Students perform research in and outside of the classroom. Students benefit from research training, state-of-the-art equipment, and student/professor research collaborations. Physics students hone their speaking skills with lab presentations in both Fundamentals of Physics 3 and Advanced Laboratory courses, as well as project presentations in many upper level courses. Students work with professors on St. Mary’s Projects, directed research courses, and summer internships. Students also receive training in finding internships beyond St. Mary’s.
This video on SMCM physics research opportunities was created by SMCM students, Derek Kozak and Nate Donoghue:
Atom Interferometery and Light Scattering
Professor – Chuck Adler
Professor Adler has been in a long-term collaboration with Dr. Frank Narducci of NAWCAD. The research in this collaboration involves using ultra-cold atoms to build highly sensitive magnetometers for Navy uses. The project involves fundamental properties of quantum mechanics: the idea that atoms, like light waves, can be interfered. Currently, his research involves building this system; in particular, he is constructing a dual MOT (Magneto-Optical Trap) for trapping and cooling atoms for the interferometer. This involves the design and construction of a novel electromagnet system.
For the last two decades, Dr. Adler has also been involved with research in atmospheric optics: optic of the rainbow, ice crystal halos, the Green Flash, and other aspects of the interaction of light with the atmosphere and landscape. He hosted the 10th International “Light and Color in the Open Air” conference at St. Mary’s College in June, 2010. This is a gathering of scientists from around the world who study atmospheric optics; it was the first international scientific conference ever hosted by the college. The photographic exhibition running parallel to the conference, “The Atmosphere Exposed”, has been displayed at the National Science Foundation main headquarters as part of the “Art of Science” program, and traveled to the American Center for Physics in May, 2012.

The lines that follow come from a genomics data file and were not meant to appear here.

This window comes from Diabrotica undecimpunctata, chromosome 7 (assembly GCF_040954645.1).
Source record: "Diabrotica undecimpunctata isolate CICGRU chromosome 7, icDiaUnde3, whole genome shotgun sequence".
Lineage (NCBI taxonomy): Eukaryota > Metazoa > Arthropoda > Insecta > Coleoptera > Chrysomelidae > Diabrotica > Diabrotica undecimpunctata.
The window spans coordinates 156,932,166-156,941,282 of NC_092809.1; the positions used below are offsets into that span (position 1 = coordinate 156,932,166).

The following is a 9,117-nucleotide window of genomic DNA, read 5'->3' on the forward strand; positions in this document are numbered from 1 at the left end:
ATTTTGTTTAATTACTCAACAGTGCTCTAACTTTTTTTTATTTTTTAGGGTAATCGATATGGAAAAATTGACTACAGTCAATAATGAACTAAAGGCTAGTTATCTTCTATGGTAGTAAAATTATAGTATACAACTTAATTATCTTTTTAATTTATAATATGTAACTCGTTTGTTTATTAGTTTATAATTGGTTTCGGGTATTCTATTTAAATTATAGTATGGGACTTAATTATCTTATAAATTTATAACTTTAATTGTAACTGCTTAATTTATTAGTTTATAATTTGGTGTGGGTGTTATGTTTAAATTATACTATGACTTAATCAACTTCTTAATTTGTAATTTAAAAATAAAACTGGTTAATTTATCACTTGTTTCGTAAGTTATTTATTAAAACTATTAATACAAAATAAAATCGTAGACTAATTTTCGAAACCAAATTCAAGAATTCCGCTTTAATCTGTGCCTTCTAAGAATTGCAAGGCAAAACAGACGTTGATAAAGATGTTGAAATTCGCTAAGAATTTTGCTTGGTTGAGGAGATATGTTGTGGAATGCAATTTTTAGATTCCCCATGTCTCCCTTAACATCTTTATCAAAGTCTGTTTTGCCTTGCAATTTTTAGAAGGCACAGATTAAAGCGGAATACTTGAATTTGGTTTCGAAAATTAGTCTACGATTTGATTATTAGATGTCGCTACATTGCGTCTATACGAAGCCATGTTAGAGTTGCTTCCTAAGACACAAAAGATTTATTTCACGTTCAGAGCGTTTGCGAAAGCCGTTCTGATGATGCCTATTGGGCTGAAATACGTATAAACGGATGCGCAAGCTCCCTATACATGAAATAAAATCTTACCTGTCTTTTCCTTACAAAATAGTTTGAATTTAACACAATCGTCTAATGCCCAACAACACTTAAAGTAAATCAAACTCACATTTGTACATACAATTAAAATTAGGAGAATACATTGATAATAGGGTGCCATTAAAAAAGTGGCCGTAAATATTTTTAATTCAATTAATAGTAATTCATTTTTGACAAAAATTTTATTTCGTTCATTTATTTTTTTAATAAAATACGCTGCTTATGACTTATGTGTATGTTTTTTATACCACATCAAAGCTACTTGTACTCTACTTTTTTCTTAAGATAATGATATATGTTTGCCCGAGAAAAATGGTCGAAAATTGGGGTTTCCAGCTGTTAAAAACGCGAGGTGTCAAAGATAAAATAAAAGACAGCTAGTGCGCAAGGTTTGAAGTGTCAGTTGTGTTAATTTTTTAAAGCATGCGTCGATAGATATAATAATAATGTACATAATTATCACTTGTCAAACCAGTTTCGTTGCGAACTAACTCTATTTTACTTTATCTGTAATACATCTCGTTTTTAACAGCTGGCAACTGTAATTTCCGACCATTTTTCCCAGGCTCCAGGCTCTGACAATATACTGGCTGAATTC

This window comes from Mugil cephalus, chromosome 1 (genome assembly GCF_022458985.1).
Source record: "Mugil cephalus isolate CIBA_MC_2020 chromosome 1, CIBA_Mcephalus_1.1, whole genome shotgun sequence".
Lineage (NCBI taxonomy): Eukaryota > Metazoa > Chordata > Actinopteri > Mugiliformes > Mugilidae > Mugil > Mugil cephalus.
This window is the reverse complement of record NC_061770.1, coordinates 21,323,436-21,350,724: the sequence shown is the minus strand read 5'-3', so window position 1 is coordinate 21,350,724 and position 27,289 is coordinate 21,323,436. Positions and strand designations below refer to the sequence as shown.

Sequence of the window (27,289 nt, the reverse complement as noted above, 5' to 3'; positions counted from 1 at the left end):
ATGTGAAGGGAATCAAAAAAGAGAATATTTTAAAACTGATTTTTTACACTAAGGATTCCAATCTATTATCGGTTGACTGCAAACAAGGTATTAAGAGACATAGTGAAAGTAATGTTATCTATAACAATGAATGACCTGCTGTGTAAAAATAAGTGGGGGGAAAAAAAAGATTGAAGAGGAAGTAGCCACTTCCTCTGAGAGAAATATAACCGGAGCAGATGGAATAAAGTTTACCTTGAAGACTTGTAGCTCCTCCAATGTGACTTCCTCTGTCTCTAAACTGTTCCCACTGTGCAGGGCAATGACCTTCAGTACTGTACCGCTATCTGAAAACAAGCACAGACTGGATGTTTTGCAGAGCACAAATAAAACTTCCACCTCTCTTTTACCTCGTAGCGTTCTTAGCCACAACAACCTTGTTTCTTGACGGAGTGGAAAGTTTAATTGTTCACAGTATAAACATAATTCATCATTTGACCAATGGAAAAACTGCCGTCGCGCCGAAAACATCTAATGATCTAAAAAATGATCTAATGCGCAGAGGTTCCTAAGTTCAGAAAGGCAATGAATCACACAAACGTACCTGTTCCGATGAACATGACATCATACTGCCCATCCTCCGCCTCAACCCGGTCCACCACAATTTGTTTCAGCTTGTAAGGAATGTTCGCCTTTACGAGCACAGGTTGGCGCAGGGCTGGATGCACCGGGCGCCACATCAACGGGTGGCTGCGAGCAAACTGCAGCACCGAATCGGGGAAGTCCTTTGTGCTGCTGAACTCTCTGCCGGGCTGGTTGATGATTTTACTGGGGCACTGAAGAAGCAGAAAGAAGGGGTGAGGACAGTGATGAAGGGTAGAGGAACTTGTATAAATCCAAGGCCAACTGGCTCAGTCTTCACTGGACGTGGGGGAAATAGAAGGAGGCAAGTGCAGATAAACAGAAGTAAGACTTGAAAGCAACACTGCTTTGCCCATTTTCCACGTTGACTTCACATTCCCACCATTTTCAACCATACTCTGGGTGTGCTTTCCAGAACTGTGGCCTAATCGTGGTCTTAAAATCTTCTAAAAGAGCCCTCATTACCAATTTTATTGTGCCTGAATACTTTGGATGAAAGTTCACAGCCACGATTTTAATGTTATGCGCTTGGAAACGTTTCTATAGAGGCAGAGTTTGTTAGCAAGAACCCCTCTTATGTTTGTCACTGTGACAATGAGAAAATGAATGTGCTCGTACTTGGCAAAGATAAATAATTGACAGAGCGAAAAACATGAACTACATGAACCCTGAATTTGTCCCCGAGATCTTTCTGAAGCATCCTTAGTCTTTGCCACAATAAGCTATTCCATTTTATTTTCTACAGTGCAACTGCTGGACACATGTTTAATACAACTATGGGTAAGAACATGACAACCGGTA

He is interested in a wide variety of other topics: he currently is researching the interrelation between science and music in the work of Vincenzo Galilei (Galileo’s father) and writing a book on the science of science fiction, which will be published by Princeton University Press in late 2013.
Acoustical Properties of Inhomogeneous Materials
Professor – Michelle Milne
Professor Milne investigates the acoustical properties of inhomogeneous materials, which have a number of interesting applications in the medical field of ultrasound. She is particularly interested in using ultrasound to examine cardiac tissue, but she and her students have also looked at other materials that exhibit similar long-fiber structure such as pineapples.